A Practical Framework for Considering the Use of Predictive Risk Modeling in Child Welfare

Date01 November 2020
Published date01 November 2020
162 ANNALS, AAPSS, 692, November 2020
DOI: 10.1177/0002716220978200
A Practical
Framework for
Considering the
Use of
Predictive Risk
Modeling in
Child Welfare
978200ANN The Annals Of The American AcademyPredictive Risk Modeling In Child Welfare
Predictive risk modeling (PRM) is a new approach to
data analysis that can be used to help identify risks of
abuse and maltreatment among children. Several child
welfare agencies have considered, piloted, or imple-
mented PRM for this purpose. We discuss and analyze
the application of PRM to child protection programs,
elaborating on the various misgivings that arise from
the application of predictive modeling to human behav-
ior, and we present a framework to guide the applica-
tion of PRM in child welfare systems. Our framework
considers three core questions: (1) Is PRM more accu-
rate than current practice? (2) Is PRM ethically equiva-
lent or superior to current practice? and (3) Are
necessary evaluative and implementation procedures
established prior to, during, and following introduction
of the PRM?
Keywords: risk assessment; child protective services;
predictive risk modeling; child welfare
The past four decades have witnessed the
dawn of the information age, and with its
arrival has come an array of data tools useful to
researchers. Advances in computer storage have
allowed a vast amount of data to be held essen-
tially for free and processed with breathtaking
speed. Advances in a broad array of analytic
approaches (e.g., propensity score matching,
various regression techniques, machine learning
Brett Drake is a professor at the Brown School at
Washington University in St. Louis. His research inter-
ests include applying big data to understanding child
maltreatment, particularly “front-end” services and
issues of class and race. He has coauthored an ethical
review of potential predictive risk modeling uses in
Melissa Jonson-Reid is the Ralph and Muriel Pumphrey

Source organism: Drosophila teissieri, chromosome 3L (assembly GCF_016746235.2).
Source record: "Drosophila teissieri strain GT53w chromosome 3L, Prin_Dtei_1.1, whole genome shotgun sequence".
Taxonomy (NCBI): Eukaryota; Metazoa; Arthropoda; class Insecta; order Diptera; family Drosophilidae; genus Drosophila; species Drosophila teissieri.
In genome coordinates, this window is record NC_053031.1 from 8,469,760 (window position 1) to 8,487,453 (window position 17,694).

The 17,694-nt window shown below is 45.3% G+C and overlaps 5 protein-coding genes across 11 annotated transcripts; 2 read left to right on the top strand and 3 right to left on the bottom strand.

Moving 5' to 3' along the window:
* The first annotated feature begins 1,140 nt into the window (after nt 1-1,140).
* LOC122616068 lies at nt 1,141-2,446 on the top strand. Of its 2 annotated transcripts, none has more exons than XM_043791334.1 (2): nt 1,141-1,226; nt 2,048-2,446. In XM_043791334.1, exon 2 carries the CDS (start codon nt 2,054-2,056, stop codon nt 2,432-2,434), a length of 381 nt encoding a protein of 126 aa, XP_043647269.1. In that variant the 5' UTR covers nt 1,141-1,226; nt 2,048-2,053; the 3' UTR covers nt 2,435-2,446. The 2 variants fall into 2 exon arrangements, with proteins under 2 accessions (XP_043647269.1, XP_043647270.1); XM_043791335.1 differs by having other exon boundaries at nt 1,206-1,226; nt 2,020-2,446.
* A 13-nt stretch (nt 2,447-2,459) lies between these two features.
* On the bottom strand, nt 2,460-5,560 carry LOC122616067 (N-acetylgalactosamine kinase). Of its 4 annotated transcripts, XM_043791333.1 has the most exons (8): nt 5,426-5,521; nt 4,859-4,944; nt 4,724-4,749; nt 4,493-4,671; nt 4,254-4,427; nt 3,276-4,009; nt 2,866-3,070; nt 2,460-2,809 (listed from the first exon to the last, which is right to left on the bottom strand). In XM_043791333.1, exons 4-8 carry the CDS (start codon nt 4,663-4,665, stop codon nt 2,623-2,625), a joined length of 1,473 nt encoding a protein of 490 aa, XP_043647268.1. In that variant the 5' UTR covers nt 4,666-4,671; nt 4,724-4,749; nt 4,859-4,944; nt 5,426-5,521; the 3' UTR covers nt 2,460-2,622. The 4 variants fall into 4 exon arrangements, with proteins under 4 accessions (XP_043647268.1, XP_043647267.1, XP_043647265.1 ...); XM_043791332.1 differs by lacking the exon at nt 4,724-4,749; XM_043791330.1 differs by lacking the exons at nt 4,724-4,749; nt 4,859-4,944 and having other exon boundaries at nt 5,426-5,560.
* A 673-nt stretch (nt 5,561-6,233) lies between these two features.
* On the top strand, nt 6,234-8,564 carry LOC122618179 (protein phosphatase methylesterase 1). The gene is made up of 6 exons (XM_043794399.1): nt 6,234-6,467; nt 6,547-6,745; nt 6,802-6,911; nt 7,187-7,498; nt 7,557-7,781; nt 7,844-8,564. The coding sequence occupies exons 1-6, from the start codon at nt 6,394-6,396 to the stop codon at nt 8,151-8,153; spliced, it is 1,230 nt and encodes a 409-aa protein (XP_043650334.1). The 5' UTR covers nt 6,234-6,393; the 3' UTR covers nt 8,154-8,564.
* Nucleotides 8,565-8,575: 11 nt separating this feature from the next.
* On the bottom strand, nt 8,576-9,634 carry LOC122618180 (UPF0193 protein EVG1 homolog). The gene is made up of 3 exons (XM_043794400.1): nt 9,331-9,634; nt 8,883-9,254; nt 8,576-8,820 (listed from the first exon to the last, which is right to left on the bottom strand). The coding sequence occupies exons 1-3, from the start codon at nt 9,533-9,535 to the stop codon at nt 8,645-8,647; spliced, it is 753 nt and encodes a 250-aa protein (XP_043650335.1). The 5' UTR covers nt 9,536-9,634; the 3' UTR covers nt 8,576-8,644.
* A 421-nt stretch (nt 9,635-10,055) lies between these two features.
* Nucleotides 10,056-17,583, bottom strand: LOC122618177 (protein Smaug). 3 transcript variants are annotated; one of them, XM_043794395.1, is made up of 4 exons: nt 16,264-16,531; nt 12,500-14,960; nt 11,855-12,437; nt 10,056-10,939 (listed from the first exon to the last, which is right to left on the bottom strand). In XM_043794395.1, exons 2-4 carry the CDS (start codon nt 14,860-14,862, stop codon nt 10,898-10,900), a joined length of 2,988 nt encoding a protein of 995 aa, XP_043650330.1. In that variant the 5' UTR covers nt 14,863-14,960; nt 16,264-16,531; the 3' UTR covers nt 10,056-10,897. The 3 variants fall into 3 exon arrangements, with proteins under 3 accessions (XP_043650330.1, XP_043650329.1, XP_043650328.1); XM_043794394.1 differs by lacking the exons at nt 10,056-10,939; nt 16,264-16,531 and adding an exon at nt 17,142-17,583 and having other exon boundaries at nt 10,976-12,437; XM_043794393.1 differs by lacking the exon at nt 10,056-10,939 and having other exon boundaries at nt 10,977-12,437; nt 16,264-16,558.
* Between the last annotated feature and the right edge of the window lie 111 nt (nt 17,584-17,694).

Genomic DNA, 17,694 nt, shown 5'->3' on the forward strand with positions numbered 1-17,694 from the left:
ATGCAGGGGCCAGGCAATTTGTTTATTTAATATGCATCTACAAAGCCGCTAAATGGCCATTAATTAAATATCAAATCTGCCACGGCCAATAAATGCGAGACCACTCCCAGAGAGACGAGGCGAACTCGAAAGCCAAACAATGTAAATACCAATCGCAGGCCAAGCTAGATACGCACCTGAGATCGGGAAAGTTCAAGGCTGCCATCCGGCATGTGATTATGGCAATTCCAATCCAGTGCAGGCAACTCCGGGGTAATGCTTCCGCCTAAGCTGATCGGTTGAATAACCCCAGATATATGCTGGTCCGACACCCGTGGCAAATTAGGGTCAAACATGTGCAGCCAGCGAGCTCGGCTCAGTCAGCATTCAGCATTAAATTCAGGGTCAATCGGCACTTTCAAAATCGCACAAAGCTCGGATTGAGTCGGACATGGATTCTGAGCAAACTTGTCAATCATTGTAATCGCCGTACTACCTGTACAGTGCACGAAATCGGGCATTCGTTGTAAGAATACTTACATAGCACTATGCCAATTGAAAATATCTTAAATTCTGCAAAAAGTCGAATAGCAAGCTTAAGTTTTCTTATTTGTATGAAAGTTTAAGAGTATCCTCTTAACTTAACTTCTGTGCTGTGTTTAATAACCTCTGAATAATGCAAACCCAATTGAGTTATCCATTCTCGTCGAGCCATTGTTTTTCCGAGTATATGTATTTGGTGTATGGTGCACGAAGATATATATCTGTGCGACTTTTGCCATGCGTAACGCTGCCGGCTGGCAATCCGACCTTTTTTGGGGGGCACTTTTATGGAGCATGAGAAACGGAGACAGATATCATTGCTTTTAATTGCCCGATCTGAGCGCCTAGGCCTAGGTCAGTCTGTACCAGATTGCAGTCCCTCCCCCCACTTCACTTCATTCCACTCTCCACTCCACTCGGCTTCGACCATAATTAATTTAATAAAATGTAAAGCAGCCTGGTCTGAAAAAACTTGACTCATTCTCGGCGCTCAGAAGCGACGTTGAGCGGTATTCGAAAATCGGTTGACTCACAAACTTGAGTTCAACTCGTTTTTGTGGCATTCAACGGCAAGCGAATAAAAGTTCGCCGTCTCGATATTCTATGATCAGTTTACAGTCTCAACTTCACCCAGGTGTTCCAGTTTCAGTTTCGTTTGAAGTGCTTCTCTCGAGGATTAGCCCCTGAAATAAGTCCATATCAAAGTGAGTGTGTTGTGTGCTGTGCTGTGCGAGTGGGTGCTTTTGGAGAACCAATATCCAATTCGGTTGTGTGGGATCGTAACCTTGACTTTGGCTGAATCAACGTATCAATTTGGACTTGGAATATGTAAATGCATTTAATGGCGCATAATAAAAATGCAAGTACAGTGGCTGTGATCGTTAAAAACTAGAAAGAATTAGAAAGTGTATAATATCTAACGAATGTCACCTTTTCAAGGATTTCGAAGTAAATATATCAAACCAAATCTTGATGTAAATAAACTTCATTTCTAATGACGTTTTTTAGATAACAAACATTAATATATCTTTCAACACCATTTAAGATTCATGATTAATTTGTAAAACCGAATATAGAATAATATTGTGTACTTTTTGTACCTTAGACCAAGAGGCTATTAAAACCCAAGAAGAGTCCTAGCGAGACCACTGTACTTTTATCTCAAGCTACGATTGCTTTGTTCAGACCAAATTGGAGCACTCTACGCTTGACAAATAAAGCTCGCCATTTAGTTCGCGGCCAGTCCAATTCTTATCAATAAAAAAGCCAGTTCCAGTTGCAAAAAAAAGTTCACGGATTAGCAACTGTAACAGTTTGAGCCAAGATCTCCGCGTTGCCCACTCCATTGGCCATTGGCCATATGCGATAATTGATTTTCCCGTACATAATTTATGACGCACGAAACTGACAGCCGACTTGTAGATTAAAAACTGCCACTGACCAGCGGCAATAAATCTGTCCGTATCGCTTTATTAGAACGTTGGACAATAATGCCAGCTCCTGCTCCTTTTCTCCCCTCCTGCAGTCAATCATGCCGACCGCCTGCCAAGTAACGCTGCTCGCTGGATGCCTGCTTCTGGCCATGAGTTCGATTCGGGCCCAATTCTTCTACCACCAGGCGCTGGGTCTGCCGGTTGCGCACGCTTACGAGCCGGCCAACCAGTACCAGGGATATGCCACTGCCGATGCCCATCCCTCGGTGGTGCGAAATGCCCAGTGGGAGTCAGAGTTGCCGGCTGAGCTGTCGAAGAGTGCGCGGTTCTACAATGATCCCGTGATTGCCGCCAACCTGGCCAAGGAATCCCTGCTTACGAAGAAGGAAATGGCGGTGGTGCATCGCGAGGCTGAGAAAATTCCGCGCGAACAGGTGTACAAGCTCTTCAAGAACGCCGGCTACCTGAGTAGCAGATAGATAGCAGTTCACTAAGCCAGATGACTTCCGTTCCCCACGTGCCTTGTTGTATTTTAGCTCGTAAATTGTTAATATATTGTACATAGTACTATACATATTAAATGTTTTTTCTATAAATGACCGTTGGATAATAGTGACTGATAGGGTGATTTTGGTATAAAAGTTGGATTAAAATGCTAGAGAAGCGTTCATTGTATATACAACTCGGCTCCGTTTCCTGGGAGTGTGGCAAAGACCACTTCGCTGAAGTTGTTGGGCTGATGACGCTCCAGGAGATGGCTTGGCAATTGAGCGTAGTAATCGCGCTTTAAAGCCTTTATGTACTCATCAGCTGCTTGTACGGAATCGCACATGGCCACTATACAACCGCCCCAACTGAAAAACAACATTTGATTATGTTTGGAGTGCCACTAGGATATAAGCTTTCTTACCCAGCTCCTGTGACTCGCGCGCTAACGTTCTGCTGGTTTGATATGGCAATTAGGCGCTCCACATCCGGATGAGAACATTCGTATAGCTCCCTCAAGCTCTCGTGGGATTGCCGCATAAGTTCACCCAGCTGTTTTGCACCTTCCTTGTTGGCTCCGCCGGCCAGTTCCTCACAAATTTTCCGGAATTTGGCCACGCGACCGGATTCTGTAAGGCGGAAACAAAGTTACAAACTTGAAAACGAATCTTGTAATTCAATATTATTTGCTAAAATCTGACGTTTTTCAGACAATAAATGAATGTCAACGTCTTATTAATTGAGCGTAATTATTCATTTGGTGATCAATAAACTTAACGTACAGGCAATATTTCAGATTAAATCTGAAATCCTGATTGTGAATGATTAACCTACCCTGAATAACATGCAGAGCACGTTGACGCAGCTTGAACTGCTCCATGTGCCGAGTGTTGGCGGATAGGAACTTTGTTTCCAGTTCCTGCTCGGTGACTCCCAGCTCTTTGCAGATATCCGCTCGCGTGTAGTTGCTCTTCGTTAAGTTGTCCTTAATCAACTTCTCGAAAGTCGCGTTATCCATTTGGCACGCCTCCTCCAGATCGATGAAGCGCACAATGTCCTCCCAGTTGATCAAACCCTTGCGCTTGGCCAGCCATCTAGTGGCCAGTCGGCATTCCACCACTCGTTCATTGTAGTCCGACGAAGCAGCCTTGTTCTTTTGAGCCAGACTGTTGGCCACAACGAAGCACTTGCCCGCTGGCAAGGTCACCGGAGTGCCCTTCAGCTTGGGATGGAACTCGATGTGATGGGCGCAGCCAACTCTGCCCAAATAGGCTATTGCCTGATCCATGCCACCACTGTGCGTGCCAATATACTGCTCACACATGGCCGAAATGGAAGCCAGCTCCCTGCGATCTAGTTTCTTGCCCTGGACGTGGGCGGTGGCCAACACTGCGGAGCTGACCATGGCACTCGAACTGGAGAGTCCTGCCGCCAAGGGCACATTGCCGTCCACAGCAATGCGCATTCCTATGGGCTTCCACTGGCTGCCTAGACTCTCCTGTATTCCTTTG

Professor of Social Work Research and director of the
PhD program in social work at the Brown School at
Washington University in St. Louis. Her research
emphasizes improving outcomes for children in public
child welfare using a systems perspective.
Correspondence: brettd@wustl.edu
applications) have allowed data to be used to more accurately answer a range of
critical practice and policy questions.
Complex algorithms simply could not be executed on large datasets in a reason-
able timeframe on generally available computer platforms 30 years ago. Some
authors of this article recall spending tens of thousands of dollars to procure stor-
age for datasets that took months of processing time to analyze. Far larger datasets
are now transferred routinely across the internet in seconds or minutes, and far
more complex analyses are routinely conducted in minutes or, at worst, hours. Put
simply, sophisticated analytic methods that use big datasets, like predictive risk
modeling (PRM), are newly available for application in fields like child welfare. All
new technologies come with risk, however. It is important to fully understand both
the potential benefits and the potential risks that adoption of PRM might bring.
The obvious question arises: Should we embrace such technologies?
Our Approach to Evaluating Predictive Risk
Models in Child Welfare
There is a natural and quite healthy human tendency to be wary of the new.
Premature adoption of new technologies or practices can have catastrophic
results. One clear example can be found in the heroic actions of Dr. Frances
Oldham Kelsey in forestalling the adoption of Thalidomide in the United States.
Her caution, based on what she found to be inadequate prior trials, along with
other concerns, spared our country the devastating level of impact experienced
by various European countries (Rice 2019). Of course, there have also been his-
torical instances where effective new treatments or interventions have been
unnecessarily delayed. There is a balance that must be found.
This article is concerned with the application of one particular new analytic
tool—PRM—to child welfare programming and policy. PRM is a kind of analysis
that uses existing data and machine learning to predict the likelihood of outcomes
among people. The prediction of human behavior is both innately complex and
has ethical implications. In our view, there are three core conceptual questions
that must be answered to evaluate the use case for PRM: (1) Compared to cur-
rently available tools and current practice, can PRM approaches more accurately
María Gandarilla Ocampo is a social work doctoral student at Washington University in St.
Louis. Her research interests include child maltreatment, child protection systems, and the
impact of mandated reporting policies on families and child welfare system outcomes.
Maria Morrison is a social work doctoral student at Washington University in St Louis. She
has worked for over a decade for the Equal Justice Initiative. Her research focuses on cumula-
tive traumatic stress among incarcerated and formerly incarcerated men in the context of cur-
rent and historical racial injustice.
Darejan (Daji) Dvalishvili is completing her PhD in social work from the Brown School at
Washington University in St. Louis. She has been working with UNICEF and other international
and local nonprofit organizations focusing on child welfare. Her research interests are child
maltreatment, gender-based violence, poverty, and economic strengthening interventions.

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